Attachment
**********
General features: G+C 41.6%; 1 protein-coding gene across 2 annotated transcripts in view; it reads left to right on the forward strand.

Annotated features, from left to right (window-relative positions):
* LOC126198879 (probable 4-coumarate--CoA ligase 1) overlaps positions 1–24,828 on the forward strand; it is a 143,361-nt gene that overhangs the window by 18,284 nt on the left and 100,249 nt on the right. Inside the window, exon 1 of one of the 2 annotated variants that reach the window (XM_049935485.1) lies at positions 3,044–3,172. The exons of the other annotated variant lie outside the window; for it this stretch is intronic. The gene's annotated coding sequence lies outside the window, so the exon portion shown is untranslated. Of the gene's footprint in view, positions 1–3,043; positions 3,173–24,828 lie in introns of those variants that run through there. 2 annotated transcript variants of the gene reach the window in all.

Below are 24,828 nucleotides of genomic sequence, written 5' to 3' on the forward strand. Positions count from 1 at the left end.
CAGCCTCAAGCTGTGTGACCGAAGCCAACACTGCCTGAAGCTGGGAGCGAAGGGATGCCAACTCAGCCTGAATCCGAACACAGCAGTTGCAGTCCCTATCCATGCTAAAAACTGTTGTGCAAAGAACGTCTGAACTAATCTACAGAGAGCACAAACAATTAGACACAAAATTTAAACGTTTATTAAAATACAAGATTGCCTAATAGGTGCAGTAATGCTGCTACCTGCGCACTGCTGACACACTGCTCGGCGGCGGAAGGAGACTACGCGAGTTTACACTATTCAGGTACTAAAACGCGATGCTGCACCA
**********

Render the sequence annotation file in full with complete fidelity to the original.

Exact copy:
General features: G+C 41.6%; 1 protein-coding gene across 2 annotated transcripts in view; it reads left to right on the forward strand.

Annotated features, from left to right (window-relative positions):
* LOC126198879 (probable 4-coumarate--CoA ligase 1) overlaps positions 1–24,828 on the forward strand; it is a 143,361-nt gene that overhangs the window by 18,284 nt on the left and 100,249 nt on the right. Inside the window, exon 1 of one of the 2 annotated variants that reach the window (XM_049935485.1) lies at positions 3,044–3,172. The exons of the other annotated variant lie outside the window; for it this stretch is intronic. The gene's annotated coding sequence lies outside the window, so the exon portion shown is untranslated. Of the gene's footprint in view, positions 1–3,043; positions 3,173–24,828 lie in introns of those variants that run through there. 2 annotated transcript variants of the gene reach the window in all.

Below are 24,828 nucleotides of genomic sequence, written 5' to 3' on the forward strand. Positions count from 1 at the left end.
CAGCCTCAAGCTGTGTGACCGAAGCCAACACTGCCTGAAGCTGGGAGCGAAGGGATGCCAACTCAGCCTGAATCCGAACACAGCAGTTGCAGTCCCTATCCATGCTAAAAACTGTTGTGCAAAGAACGTCTGAACTAATCTACAGAGAGCACAAACAATTAGACACAAAATTTAAACGTTTATTAAAATACAAGATTGCCTAATAGGTGCAGTAATGCTGCTACCTGCGCACTGCTGACACACTGCTCGGCGGCGGAAGGAGACTACGCGAGTTTACACTATTCAGGTACTAAAACGCGATGCTGCACCA